Dan & Margies Orchidsby Lia Andrews. Dan and Margie gave an excellent on the basics of orchid for 3 of the most popular orchid types. To purchase orchids or for expert advice contact Dan & Margie through their facebook page (their phone number is listed).

Mokara Orchid

Mokara orchid

These include vandas, renantheras, ascocendas, arandas, and mokaras. Healthy vandaceous orchids flower 2-4 times a year. They need to be protected under 40° F and watered every other day (just the roots). Vandas, ascocendas, and renantheras require about 70% light and are typically secured with wire in wooden baskets without any media or hung on hooks. Mokaras can take full sun and can be attached to rebar stuck in the ground. Mokaras are Margie’s favorite orchid: they are an excellent landscape plant, prolific bloomers, and can handle full Florida sun.


Though my favorite are the huge corsage orchids that bloom only once a year, Dan prefers mini-catts that bloom several times a year. Care for both types is the same. Cattleyas require 50% sun (bright filtered light). They can be potted or placed in trees. In pots they should be watered 1-2 times a week (like potted dendrobiums and phalaenopsis).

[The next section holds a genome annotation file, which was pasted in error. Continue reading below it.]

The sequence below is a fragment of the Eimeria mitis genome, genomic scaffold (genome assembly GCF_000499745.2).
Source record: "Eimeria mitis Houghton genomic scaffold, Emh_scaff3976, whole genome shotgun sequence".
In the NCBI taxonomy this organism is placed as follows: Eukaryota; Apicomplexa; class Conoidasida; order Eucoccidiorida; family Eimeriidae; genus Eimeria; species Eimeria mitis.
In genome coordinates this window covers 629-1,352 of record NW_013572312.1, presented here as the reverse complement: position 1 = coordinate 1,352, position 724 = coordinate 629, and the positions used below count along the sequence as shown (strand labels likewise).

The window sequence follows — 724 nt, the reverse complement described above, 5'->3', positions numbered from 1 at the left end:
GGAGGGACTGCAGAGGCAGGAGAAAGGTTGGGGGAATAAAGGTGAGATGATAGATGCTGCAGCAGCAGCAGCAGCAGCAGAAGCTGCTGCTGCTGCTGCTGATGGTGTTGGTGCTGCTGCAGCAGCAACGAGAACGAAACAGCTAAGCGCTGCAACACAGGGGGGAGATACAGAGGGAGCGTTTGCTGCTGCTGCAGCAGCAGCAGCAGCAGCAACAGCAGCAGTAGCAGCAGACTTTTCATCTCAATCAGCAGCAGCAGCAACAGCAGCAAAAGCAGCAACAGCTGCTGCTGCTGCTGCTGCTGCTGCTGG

Oncidium hybrids offer some of the wildest flowers in the orchid world and bloom twice a year. They require 50% sun (bright filtered light). They should be watered infrequently (once every 7-14 days) unless grown bareroot in a basket or mounted on wood (in which case they can be watered twice a week).

Orchids hate to be wet and need good air flow to stay healthy. After all they do grow on trees and rocks in the wild. Use media with a variety of ingredients including fern bark, alliflor, coconut husk, etc. Oncidiums do best with a seedling mix, while cattleyas prefer larger pieces of bark and stone. Orchids can also be mounted on wood or tree fern, or attached to an empty basket or hook. Pure sphagnum moss is often used by growers for ease of transport, but it retains excessive moisture for Florida humidity.

Follow the old adage of “weakly weekly” using a 20-20-20 fertilizer for 2 months in a row. Then use a bloom booster (10-52-10) weekly for 2-3 weeks, then return to balanced for 2 months. Repeat cycle. Water before fertilizing to increase absorption. Professional growers use bloom booster 6 weeks before a show to ensure blooms. Vandas are big eaters and can be fed a pinch every time you water. Dan gave a great tip: be sure to thoroughly wash your spray bottle every time you feed to avoid clogging (Dan uses bleach).

Separate pesticide application from fertilizer. Scale and thrips are primary pests for orchids in south Florida. Safer soap is the best non-toxic option, however Dan uses Orthene every 3 months on all orchids. It is expensive but it won’t hurt the flowers and keeps all pests at bay.